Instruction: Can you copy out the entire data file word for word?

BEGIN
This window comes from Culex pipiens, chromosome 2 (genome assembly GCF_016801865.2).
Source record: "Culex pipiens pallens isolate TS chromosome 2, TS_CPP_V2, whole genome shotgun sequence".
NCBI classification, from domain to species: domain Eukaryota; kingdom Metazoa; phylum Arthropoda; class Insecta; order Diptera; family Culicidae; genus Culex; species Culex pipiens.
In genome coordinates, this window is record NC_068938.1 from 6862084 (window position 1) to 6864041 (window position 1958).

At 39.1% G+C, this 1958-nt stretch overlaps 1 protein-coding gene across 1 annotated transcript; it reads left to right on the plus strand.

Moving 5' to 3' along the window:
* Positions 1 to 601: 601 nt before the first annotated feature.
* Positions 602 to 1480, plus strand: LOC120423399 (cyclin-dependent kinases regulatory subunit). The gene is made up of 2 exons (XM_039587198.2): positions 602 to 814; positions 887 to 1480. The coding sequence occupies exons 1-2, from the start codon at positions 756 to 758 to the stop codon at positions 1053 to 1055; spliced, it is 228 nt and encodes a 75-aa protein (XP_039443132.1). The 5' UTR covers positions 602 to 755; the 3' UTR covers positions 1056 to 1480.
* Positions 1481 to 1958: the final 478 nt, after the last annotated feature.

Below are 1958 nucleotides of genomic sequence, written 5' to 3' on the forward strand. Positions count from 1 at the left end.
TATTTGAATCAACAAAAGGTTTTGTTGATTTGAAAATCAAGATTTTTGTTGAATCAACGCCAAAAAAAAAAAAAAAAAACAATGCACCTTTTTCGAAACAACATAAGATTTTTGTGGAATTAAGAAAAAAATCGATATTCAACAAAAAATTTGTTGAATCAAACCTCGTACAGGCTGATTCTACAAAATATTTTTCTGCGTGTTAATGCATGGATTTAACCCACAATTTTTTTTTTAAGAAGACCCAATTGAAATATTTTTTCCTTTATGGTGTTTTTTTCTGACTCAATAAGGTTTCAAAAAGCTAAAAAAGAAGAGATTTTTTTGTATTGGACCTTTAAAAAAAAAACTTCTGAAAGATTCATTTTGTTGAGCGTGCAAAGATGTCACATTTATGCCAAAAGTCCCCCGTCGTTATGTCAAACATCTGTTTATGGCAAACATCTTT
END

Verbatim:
This window comes from Culex pipiens, chromosome 2 (genome assembly GCF_016801865.2).
Source record: "Culex pipiens pallens isolate TS chromosome 2, TS_CPP_V2, whole genome shotgun sequence".
NCBI classification, from domain to species: domain Eukaryota; kingdom Metazoa; phylum Arthropoda; class Insecta; order Diptera; family Culicidae; genus Culex; species Culex pipiens.
In genome coordinates, this window is record NC_068938.1 from 6862084 (window position 1) to 6864041 (window position 1958).

At 39.1% G+C, this 1958-nt stretch overlaps 1 protein-coding gene across 1 annotated transcript; it reads left to right on the plus strand.

Moving 5' to 3' along the window:
* Positions 1 to 601: 601 nt before the first annotated feature.
* Positions 602 to 1480, plus strand: LOC120423399 (cyclin-dependent kinases regulatory subunit). The gene is made up of 2 exons (XM_039587198.2): positions 602 to 814; positions 887 to 1480. The coding sequence occupies exons 1-2, from the start codon at positions 756 to 758 to the stop codon at positions 1053 to 1055; spliced, it is 228 nt and encodes a 75-aa protein (XP_039443132.1). The 5' UTR covers positions 602 to 755; the 3' UTR covers positions 1056 to 1480.
* Positions 1481 to 1958: the final 478 nt, after the last annotated feature.

Below are 1958 nucleotides of genomic sequence, written 5' to 3' on the forward strand. Positions count from 1 at the left end.
TATTTGAATCAACAAAAGGTTTTGTTGATTTGAAAATCAAGATTTTTGTTGAATCAACGCCAAAAAAAAAAAAAAAAAACAATGCACCTTTTTCGAAACAACATAAGATTTTTGTGGAATTAAGAAAAAAATCGATATTCAACAAAAAATTTGTTGAATCAAACCTCGTACAGGCTGATTCTACAAAATATTTTTCTGCGTGTTAATGCATGGATTTAACCCACAATTTTTTTTTTAAGAAGACCCAATTGAAATATTTTTTCCTTTATGGTGTTTTTTTCTGACTCAATAAGGTTTCAAAAAGCTAAAAAAGAAGAGATTTTTTTGTATTGGACCTTTAAAAAAAAAACTTCTGAAAGATTCATTTTGTTGAGCGTGCAAAGATGTCACATTTATGCCAAAAGTCCCCCGTCGTTATGTCAAACATCTGTTTATGGCAAACATCTTT